Wednesday, January 13, 2021



 © jmse

By José Manuel Serrano Esparza

July 16, 1979. Forty-two years ago.

Susan Meiselas, a Magnum photographer, is in the city of Estelí (west of Nicaragua), covering the war between the National Guard of dictator Anastasio Somoza and the insurgent Sandinist Guerrilla.

A group of Sandinist fighters is attacking the headquarters of a Somozist National Guard regiment located in it.

Five of them are now beside a defensive Somozist barricade (made up by piled up big sacks of sugar and a four-wheeled T17E1 armoured car with 37 mm gun) which has just being assaulted by the guerrilla men, who are protecting themselves behind the sacks while being under enemy fire.

Suddenly, 20 years old Pablo Araúz, one of the guerrilla fighters, known by his comrades with the nickname " Baretta ", lits a cocktail Molotov made with a bottle of Pepsi-Cola full of gasoline and grabs it strongly with his right hand to throw it against the nearby Somozist soldiers of the National Guard shooting at them from behind the outer wall of the headquarters, while he holds a 7.62 x 51 mm caliber FN FAL assault rifle in his left hand.

© jmse
Susan Meiselas is crouched, very near him, at a distance of around three meters, with two photographic cameras :

© jmse
a Leica M4 coupled to

© jmse
an 8 elements in 6 groups Summicron-M 35 mm f/2 SAWOM 11308 lens and loaded with Kodachrome 64 colour film

© jmse
and a  Leica M2 attached to

© jmse
an also 8 elements in 6 groups Elmarit-M 28 mm f/2.8 Second Version 11802 lens loaded with Kodak Tri-X 400 black and white film.

Stress is maximum and the photographer presses the shutter release button of her Leica M4 with Kodachrome 64 colour film a split second before " The Molotov Man " throws the Pepsi-Cola bottle full of gasoline against the soldiers of Anastasio Somoza´s National Guard shooting at them.

© Susan Meiselas / Magnum Photos

She has just created one of the most influential pictures ever made, with a number of significant elements turning it into an everlasting iconic photograph:

a) The focus is not perfect, because the photojournalist has had to react very quickly to get the picture.

That lack of utterly sharp focus bears the classical Leica hallmark and doesn´t mind at all in this kind of photojournalistic images in which the important thing is the defining instant captured and to be at the core of the action, as near as possible.

b) Pablo Araúz´s countenance appears convulse, fraught with rage, with the black beret worn by guerrilla fighters of FSLN (Sandinist Front of National Liberation).

c) His body is powerfully slanted to the left, to gain momentum and throw the Molotov cocktail as far as possible with full strength.

d) Both his right hand and the Pepsi-Cola bottle appear blurred because of the wisely chosen slow shutter speed attaining motion feeling and adding tons of drama to the picture, in synergy with his necklace featuring a cross flying tremulous and likewise depicted blurred over his chest.

© jmse
Moreover, the superb 140 megapixel Kodachrome 64 colour slide film provides outstanding realism to the image (depicting reality more faithfully than the highly saturated in colours and exceedingly contrasty Fuji Velvia 50), with its contained colours and relatively high contrast, its very deep blacks visible on the middle area of Pablo Araúz´s assault rifle, in the lower zone of his beret, and in the hair of the guerrilla fighter wearing beret on far right of the image.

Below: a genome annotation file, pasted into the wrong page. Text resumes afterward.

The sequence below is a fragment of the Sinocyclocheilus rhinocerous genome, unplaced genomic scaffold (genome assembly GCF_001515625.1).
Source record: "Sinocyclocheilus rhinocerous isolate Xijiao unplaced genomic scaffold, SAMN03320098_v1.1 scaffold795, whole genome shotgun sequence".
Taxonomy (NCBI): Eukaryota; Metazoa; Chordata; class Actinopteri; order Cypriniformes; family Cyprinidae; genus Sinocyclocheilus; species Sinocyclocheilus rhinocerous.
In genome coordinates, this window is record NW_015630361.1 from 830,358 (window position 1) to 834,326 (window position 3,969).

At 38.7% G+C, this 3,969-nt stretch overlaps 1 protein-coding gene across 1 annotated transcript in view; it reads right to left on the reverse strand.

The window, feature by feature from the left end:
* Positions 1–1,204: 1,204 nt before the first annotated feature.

e) The surrounding ground is full of  hundreds of automatic assault rifles, bolt rifles and sub machine guns bullet shells of different caliber strewn on it, clearly indicating that a lot of previous shooting exchange has taken place until the guerrilla fighters have been able to assault the defensive National Guard position.

f) The top area of the big sugar sack just over the head of the FSLN member wearing glasses and holding a bolt rifle, has been torn out by the impact of bullets shot by the guerrilla fighters to capture the enemy defensive position. 

g) The Sandinist fighter wearing glasses sitting on the floor and covering himself behind the sugar sacks has his mouth open and his facial expression reveals to be stricken with tension while he watches Pablo Araúz, who is about to throw the Molotov cocktail.

© Susan Meiselas / Magnum Photos

h) The previously knocked out four-wheeled T17E1 armoured car with 37 mm gun, placed just beyond the sugar sacks, adds drama to the scene, since its gun appears in the image aiming at Pablo Araúz´s head.

k) Both Pablo Araúz´s automatic assault rifle and the bolt rifle used by the guerrrilla fighter wearing glasses are with their barrels upwards. It conveys in the image a meaningful and straightforward message: People are in arms to overthrow Anastasio Somoza´s  dictatorship.

l) A lonely telephone cable crosses the image from right to left with a diagonal descending trajectory until reaching a rather old wooden phone post. A very wide percentage of the Nicaraguan population hasn´t got telephone and extreme poverty is widespread across the whole country, which has been ruled by the Somoza family since 1934 in the midst of rampant corruption.

m) The depth of field of the image, probably taken at f/8, enables even to glipmse two further guerrilla men on the left background, advancing towards the wall of the National Guard regiment headquarters.

n ) Even stones have been thrown during the previous clash, as the granite big one visible on the lower left corner of the image, which does convey among other things an atmosphere of hatred pervading everything.

p) The FSLN fighter on the right appears thoughtful, utterly aware that he can be killed at any moment during the definitive attack against the National Guard regiment headquarters.

© jmse

Susan Meiselas has been capturing ordinary people immersed in the turbulent tide of history for almost fifty years, becoming a chronicler of their lives, often through long-term projects in which she has managed to achieve a praiseworthy rapport with the subjects of her photographic essays.